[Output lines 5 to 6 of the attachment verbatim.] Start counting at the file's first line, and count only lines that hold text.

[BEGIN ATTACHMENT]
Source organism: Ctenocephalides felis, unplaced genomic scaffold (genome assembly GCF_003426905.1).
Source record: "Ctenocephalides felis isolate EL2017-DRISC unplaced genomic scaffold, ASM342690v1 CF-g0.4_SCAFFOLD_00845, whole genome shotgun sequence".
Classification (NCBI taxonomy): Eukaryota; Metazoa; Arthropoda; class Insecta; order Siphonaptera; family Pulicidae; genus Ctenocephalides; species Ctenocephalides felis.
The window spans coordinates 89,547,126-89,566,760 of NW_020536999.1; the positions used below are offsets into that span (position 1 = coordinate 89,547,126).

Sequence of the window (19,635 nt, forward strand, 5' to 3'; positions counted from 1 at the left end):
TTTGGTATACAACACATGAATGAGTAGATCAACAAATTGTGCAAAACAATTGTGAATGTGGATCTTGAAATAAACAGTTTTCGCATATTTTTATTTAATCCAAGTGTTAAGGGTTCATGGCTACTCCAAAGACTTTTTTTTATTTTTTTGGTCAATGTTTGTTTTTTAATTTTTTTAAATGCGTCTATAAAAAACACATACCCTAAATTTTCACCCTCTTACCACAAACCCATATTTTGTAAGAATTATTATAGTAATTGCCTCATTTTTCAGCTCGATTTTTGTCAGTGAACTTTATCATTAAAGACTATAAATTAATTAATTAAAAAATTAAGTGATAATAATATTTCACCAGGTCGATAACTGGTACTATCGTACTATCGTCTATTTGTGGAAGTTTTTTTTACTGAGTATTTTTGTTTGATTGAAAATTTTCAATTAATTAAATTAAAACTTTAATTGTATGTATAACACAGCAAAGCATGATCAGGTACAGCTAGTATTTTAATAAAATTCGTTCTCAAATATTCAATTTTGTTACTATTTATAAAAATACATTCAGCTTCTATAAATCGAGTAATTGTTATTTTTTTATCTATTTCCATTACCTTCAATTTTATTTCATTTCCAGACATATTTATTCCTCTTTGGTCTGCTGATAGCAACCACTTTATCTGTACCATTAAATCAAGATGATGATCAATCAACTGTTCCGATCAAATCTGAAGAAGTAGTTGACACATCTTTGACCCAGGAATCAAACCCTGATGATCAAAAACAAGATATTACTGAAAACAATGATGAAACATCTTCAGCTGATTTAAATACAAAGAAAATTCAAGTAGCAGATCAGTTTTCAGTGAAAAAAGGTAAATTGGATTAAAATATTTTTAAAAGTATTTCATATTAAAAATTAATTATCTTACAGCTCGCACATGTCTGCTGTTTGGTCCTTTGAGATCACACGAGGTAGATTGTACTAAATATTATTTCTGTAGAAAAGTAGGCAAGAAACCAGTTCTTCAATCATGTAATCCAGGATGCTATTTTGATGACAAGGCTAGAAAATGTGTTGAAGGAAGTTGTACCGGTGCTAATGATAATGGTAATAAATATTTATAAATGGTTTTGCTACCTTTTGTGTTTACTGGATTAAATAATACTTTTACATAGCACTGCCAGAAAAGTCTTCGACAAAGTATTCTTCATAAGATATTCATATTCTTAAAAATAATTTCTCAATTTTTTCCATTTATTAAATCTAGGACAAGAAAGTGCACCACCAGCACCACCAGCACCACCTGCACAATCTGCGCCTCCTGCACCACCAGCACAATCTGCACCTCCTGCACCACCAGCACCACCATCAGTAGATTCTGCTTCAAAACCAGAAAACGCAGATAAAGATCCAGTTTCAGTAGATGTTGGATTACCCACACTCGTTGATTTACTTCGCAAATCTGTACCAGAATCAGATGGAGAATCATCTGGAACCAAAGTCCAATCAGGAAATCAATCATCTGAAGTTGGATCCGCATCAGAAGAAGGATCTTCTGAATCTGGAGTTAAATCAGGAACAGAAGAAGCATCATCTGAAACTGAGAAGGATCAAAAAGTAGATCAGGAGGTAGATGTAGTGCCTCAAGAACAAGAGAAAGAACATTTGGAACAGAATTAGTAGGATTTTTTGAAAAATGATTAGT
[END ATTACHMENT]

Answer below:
Sequence of the window (19,635 nt, forward strand, 5' to 3'; positions counted from 1 at the left end):
TTTGGTATACAACACATGAATGAGTAGATCAACAAATTGTGCAAAACAATTGTGAATGTGGATCTTGAAATAAACAGTTTTCGCATATTTTTATTTAATCCAAGTGTTAAGGGTTCATGGCTACTCCAAAGACTTTTTTTTATTTTTTTGGTCAATGTTTGTTTTTTAATTTTTTTAAATGCGTCTATAAAAAACACATACCCTAAATTTTCACCCTCTTACCACAAACCCATATTTTGTAAGAATTATTATAGTAATTGCCTCATTTTTCAGCTCGATTTTTGTCAGTGAACTTTATCATTAAAGACTATAAATTAATTAATTAAAAAATTAAGTGATAATAATATTTCACCAGGTCGATAACTGGTACTATCGTACTATCGTCTATTTGTGGAAGTTTTTTTTACTGAGTATTTTTGTTTGATTGAAAATTTTCAATTAATTAAATTAAAACTTTAATTGTATGTATAACACAGCAAAGCATGATCAGGTACAGCTAGTATTTTAATAAAATTCGTTCTCAAATATTCAATTTTGTTACTATTTATAAAAATACATTCAGCTTCTATAAATCGAGTAATTGTTATTTTTTTATCTATTTCCATTACCTTCAATTTTATTTCATTTCCAGACATATTTATTCCTCTTTGGTCTGCTGATAGCAACCACTTTATCTGTACCATTAAATCAAGATGATGATCAATCAACTGTTCCGATCAAATCTGAAGAAGTAGTTGACACATCTTTGACCCAGGAATCAAACCCTGATGATCAAAAACAAGATATTACTGAAAACAATGATGAAACATCTTCAGCTGATTTAAATACAAAGAAAATTCAAGTAGCAGATCAGTTTTCAGTGAAAAAAGGTAAATTGGATTAAAATATTTTTAAAAGTATTTCATATTAAAAATTAATTATCTTACAGCTCGCACATGTCTGCTGTTTGGTCCTTTGAGATCACACGAGGTAGATTGTACTAAATATTATTTCTGTAGAAAAGTAGGCAAGAAACCAGTTCTTCAATCATGTAATCCAGGATGCTATTTTGATGACAAGGCTAGAAAATGTGTTGAAGGAAGTTGTACCGGTGCTAATGATAATGGTAATAAATATTTATAAATGGTTTTGCTACCTTTTGTGTTTACTGGATTAAATAATACTTTTACATAGCACTGCCAGAAAAGTCTTCGACAAAGTATTCTTCATAAGATATTCATATTCTTAAAAATAATTTCTCAATTTTTTCCATTTATTAAATCTAGGACAAGAAAGTGCACCACCAGCACCACCAGCACCACCTGCACAATCTGCGCCTCCTGCACCACCAGCACAATCTGCACCTCCTGCACCACCAGCACCACCATCAGTAGATTCTGCTTCAAAACCAGAAAACGCAGATAAAGATCCAGTTTCAGTAGATGTTGGATTACCCACACTCGTTGATTTACTTCGCAAATCTGTACCAGAATCAGATGGAGAATCATCTGGAACCAAAGTCCAATCAGGAAATCAATCATCTGAAGTTGGATCCGCATCAGAAGAAGGATCTTCTGAATCTGGAGTTAAATCAGGAACAGAAGAAGCATCATCTGAAACTGAGAAGGATCAAAAAGTAGATCAGGAGGTAGATGTAGTGCCTCAAGAACAAGAGAAAGAACATTTGGAACAGAATTAGTAGGATTTTTTGAAAAATGATTAGT